“Take a deep breath.” We’ve all heard this statement uttered just about every time we’ve gone into a doctor’s office, but how often is that simple action taken for granted?
In 1982, President Reagan decided to shine a light on this area of the medical field and encourage us all to remember the hard-working individuals working in respiratory care. Respiratory Care Week is recognized in October as an opportunity for us all to celebrate the respiratory therapists and other healthcare professionals who have made it their mission to make sure we all can breathe a little easier.
Respiratory Care During COVID-19
COVID-19 shone a spotlight on respiratory therapists, but the fight against the pandemic continues, according to a former chronic lung disease coordinator, Michael Hess, MPH, RRT, RPFT. Hess notes a “significant number of COVID-19 patients” will require continued care weeks, and even months, after they have left hospitals.
He believes diagnostics and post-acute care will be key care areas of importance, observing that a large number of patients are continuing to show low DLCO measurements, “a measurement that assesses the lungs’ ability to transfer gas from inspired air to the bloodstream.”
The Role of a Respiratory Therapist
A respiratory therapist (RT) is responsible for tending to patients that have difficulty breathing. This could mean issues from a chronic condition or an emergency. Problems that may require respiratory care include asthma, emphysema, bronchitis, pneumonia, heart failure, chest trauma, and COVID-19.
So what does a typical day look like for a respiratory therapist? RTs are usually working directly with patients and a care team to determine which kind of therapy is best for their specific condition. This could include the use of an inhaler, nebulizer, or even a ventilator depending on the condition.
An RT consultation may include:
- A chest exam
- A change of therapy methods
- Measuring vitals
- Drawing blood
- Analyzing oxygen levels
- Managing ventilators or other respiratory aids
- Instruction on the use of breathing treatments
Why Become an RT?
If you want a career with excellent opportunities for advancement, the career outlook for respiratory therapists is very positive. Here are a few of the reasons that respiratory therapists choose this healthcare career path.
According to the Bureau of Labor Statistics, this field has a growth potential of 23% in the next ten years with more than 10,000 positions projected to become available in that time. That trend is a considerably faster average than that of many other occupations.
Along with the growth potential of this in-demand healthcare field, the annual median wage of respiratory therapists is at $62,810 per year or $30.20 per hour as of May 2020. This makes respiratory therapy an excellent healthcare career path to consider.
Direct Patient Care
As an RT, you’re there to help provide better quality of life for patients. RTs work directly with patients to offer bedside care, help them breathe easier, control chronic conditions, and improve patient outcomes. There’s nothing better than helping patients thrive.
Diverse Work Environment
As an RT, you’ll never be bored. Every day provides challenges and opportunities to utilize different skills. You will be able to work with different patient populations with a wide array of needs in critical care, acute care, and long-term care – sometimes all in the same shift.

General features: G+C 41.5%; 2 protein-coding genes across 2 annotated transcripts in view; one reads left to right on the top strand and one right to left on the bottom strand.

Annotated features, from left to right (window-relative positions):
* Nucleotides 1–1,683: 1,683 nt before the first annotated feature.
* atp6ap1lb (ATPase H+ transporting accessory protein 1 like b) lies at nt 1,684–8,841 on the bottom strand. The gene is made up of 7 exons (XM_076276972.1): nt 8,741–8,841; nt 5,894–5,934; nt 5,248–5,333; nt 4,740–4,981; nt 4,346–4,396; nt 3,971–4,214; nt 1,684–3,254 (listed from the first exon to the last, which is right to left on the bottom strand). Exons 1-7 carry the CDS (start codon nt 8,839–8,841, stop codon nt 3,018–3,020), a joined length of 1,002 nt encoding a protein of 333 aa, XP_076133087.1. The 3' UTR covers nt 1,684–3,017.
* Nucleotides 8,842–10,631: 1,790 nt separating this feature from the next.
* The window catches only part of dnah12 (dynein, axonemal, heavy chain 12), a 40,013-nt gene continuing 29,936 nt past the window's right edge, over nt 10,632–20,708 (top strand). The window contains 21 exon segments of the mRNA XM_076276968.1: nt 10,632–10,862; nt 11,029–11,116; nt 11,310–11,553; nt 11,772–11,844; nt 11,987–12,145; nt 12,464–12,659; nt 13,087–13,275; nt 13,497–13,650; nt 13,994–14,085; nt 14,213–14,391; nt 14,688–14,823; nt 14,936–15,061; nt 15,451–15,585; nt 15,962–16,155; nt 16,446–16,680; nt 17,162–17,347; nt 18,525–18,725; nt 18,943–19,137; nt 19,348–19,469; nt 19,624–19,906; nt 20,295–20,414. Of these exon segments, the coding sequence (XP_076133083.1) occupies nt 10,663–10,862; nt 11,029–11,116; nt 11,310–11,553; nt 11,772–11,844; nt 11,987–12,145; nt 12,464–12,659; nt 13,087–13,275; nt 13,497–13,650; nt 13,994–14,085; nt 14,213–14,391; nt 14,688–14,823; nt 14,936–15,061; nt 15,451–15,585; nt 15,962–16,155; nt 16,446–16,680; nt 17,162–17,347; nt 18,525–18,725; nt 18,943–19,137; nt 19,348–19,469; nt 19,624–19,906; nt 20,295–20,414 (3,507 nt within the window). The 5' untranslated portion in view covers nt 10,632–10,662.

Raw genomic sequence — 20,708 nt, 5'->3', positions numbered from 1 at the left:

Home Health Care Careers
If settings outside of hospitals or medical facilities are of interest to you, respiratory care is an essential role in home health. Providing home care, diagnostic services, and patient education are all vital to keeping patients comfortable and healthy at home.
Respiratory therapy allows for travel career options as well. If you want to pick up and work in a new environment across the country, respiratory therapy is a very in-demand healthcare field. A healthcare staffing company like Supplemental Health Care can help you find the perfect travel assignment wherever you’re looking to go.
How To Become a Respiratory Therapist
Aside from possessing the core skills already mentioned, respiratory therapy careers usually require at least an associate’s degree, sometimes a bachelor’s. As the U.S. credentialing board for respiratory care practitioners, the National Board for Respiratory Care (NBRC) offers to options for respiratory therapists credentials: Certified Respiratory Therapist (CRT) and Registered Respiratory Therapist (RRT).
- TMC Exam: The first requirement is that you have a degree from a respiratory therapy education program that has been supported or accredited by the Commission on Accreditation for Respiratory Care (CoARC). Typically, at the end of your degree program, you become eligible to sit for the Therapist Multiple-Choice (TMC) Exam, and the score you achieve determines which credential you receive.
- CRT Credential: Low-cut scores receive a CRT certification, while higher scores earn a CRT and gain eligibility for the Clinical Simulation Exam (CSE).
- RRT Credential: After you pass the CSE, you can then earn the RRT credential. The RRT credential is a nationally recognized achievement that is a “standard of excellence” in the respiratory care field.
Respiratory Therapy Careers
All in all, respiratory therapists are empathetic and caring individuals on one hand and critical problem solvers on the other. COVID-19 has solidified even more that respiratory therapy is an essential healthcare profession. We’re honored to celebrate our respiratory therapists this Respiratory Care Week and the rest of the year.
If you’re ready to find a new opportunity as a CRT or RRT, Supplemental Health Care has local and travel opportunities nationwide. For over 37 years, we have connected those with a passion for respiratory care to lucrative job opportunities. Join us today and see how we can help your passion meet its purpose!
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